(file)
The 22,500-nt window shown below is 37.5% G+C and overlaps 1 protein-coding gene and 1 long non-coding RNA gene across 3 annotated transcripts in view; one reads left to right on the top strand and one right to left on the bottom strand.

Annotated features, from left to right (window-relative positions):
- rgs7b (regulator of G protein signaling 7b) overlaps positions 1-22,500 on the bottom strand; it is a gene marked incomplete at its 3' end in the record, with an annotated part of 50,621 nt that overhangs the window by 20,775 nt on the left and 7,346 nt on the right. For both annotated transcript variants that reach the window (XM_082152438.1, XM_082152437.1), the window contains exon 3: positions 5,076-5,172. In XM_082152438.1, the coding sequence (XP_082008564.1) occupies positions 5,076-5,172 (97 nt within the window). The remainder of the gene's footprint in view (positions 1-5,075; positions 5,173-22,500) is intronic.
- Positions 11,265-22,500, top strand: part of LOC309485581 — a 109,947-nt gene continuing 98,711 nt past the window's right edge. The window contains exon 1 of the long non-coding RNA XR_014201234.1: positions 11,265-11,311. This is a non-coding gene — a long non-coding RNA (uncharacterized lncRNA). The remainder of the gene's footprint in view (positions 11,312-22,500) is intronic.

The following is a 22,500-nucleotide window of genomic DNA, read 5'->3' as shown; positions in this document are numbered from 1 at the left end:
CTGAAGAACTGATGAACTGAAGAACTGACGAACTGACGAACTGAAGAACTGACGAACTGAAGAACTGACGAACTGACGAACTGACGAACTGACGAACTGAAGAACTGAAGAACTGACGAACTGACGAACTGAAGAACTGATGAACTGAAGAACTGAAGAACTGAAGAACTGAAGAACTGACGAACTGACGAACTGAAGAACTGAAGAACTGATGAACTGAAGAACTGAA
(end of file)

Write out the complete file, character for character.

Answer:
The 22,500-nt window shown below is 37.5% G+C and overlaps 1 protein-coding gene and 1 long non-coding RNA gene across 3 annotated transcripts in view; one reads left to right on the top strand and one right to left on the bottom strand.

Annotated features, from left to right (window-relative positions):
- rgs7b (regulator of G protein signaling 7b) overlaps positions 1-22,500 on the bottom strand; it is a gene marked incomplete at its 3' end in the record, with an annotated part of 50,621 nt that overhangs the window by 20,775 nt on the left and 7,346 nt on the right. For both annotated transcript variants that reach the window (XM_082152438.1, XM_082152437.1), the window contains exon 3: positions 5,076-5,172. In XM_082152438.1, the coding sequence (XP_082008564.1) occupies positions 5,076-5,172 (97 nt within the window). The remainder of the gene's footprint in view (positions 1-5,075; positions 5,173-22,500) is intronic.
- Positions 11,265-22,500, top strand: part of LOC309485581 — a 109,947-nt gene continuing 98,711 nt past the window's right edge. The window contains exon 1 of the long non-coding RNA XR_014201234.1: positions 11,265-11,311. This is a non-coding gene — a long non-coding RNA (uncharacterized lncRNA). The remainder of the gene's footprint in view (positions 11,312-22,500) is intronic.

The following is a 22,500-nucleotide window of genomic DNA, read 5'->3' as shown; positions in this document are numbered from 1 at the left end:
CTGAAGAACTGATGAACTGAAGAACTGACGAACTGACGAACTGAAGAACTGACGAACTGAAGAACTGACGAACTGACGAACTGACGAACTGACGAACTGAAGAACTGAAGAACTGACGAACTGACGAACTGAAGAACTGATGAACTGAAGAACTGAAGAACTGAAGAACTGAAGAACTGACGAACTGACGAACTGAAGAACTGAAGAACTGATGAACTGAAGAACTGAA